(CNN) – Russian President Dmitry Medvedev tweaked Mitt Romney for his characterization of Russia as the "No. 1 geopolitical foe" of the United States, saying the comments did not reflect the current relationship between the two countries.
"It is very reminiscent of Hollywood and also of a certain phase in Russian-U.S. relations," Medvedev said at the end of the nuclear security summit in South Korea Tuesday.
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Romney made the comment to CNN's Wolf Blitzer on Monday while criticizing President Barack Obama over his open mic moment a day earlier.
"In terms of a geopolitical foe, a nation that's on the Security Council, and as of course a massive nuclear power, Russia is the geopolitical foe," Romney said on CNN's "The Situation Room." "The idea that our president is planning on doing something with them that he's not willing to tell the American people before the election is something I find very, very alarming."
Medvedev urged Romney to take the current climate into account if he hopes to win the presidential election.
"My first advice is to listen to reason when they formulate their positions. Reason never harmed a presidential candidate," Medvedev said. "My other advice is to check their watches from time to time: it is 2012, not the mid-1970s."
In response, Team Romney characterized Medvedev's comments as further evidence "the Kremlin would prefer to continue doing business with the current incumbent of the White House."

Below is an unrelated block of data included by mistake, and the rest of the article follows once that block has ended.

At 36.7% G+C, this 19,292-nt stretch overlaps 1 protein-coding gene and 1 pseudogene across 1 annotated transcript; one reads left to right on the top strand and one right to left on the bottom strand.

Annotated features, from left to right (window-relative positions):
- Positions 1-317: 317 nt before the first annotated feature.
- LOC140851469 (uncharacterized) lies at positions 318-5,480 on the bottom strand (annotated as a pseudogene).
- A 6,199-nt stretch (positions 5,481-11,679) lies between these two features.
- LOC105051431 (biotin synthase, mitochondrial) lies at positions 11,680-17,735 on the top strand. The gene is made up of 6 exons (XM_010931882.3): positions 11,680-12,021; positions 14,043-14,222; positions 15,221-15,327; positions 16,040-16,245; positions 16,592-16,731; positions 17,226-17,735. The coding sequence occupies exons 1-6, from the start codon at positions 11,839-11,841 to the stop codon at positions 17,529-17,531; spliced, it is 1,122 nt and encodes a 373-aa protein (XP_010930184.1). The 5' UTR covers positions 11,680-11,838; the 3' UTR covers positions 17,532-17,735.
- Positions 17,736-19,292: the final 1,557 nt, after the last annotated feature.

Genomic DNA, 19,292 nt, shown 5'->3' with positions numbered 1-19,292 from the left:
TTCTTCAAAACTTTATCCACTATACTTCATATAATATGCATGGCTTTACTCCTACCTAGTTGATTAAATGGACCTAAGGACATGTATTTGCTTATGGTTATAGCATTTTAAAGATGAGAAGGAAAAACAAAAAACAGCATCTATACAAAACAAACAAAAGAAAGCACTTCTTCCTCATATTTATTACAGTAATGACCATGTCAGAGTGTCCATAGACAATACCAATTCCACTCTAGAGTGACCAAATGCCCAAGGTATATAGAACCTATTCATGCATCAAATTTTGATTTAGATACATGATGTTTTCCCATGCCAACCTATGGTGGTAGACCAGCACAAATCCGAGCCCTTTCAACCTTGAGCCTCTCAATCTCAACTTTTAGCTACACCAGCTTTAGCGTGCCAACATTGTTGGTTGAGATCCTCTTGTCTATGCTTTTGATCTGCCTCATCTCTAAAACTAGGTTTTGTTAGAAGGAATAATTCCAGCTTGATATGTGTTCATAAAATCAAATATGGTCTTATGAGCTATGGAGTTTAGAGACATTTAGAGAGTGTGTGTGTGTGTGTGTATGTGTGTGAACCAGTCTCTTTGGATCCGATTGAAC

"In contrast to President Obama, Governor Romney is clear-eyed about the geopolitical challenges Russia poses," Romney Policy Director Lanhee Chen said in a statement. "The creeping authoritarianism of its government make Russia a unique geopolitical problem that frustrates progress on numerous issues of vital concern to the United States."
When asked about Romney's assessment, rival candidate Newt Gingrich said the world is "much more complicated than just any one country."
"I think there's at least three centers of gravity, or four if you count Mexico, that you have to pay attention to every day," Gingrich told CNN Tuesday.
Democrats were quick to pounce on Romney's original comments, issuing a string of press releases from military and security professionals.
Retired Gen. Wesley Clark, former NATO Supreme Allied Commander Europe, said Romney's statements sounded like a "rehash of Cold War fears."
"Given the many challenges we face at home and abroad, the American people deserve a full and complete explanation from Governor Romney," Clark said in a statement released by the Democratic National Committee.
Former Secretary of the Navy Richard Danzig compared Romney's Russia analysis to his policies on domestic issues.
"This conclusion, as outdated as his ideas on the economy, energy needs, and social issues, is left over from the last century," Danzig, who served under President Bill Clinton, said in a statement.
The Russian relationship grew new legs on the 2012 campaign trail after a private exchange between Obama and Medvedev was caught by television cameras.
Obama told Medvedev he would have "more flexibility" on the missile defense system in Europe after the election.
Republicans, including the current White House hopefuls, accused the president of playing politics with national security.
The most recent CNN polling about Russia indicated that 45% of Americans considered it a friendly country to the U.S., while 28% considered them unfriendly. Sixteen percent said they were an ally while, 9% characterized the country as an enemy of the U.S.
Overall, 57% of Americans surveyed in May held a favorable view of the Eurasian country and 40% held an unfavorable view.
– CNN Political Editor Paul Steinhauser contributed to this report.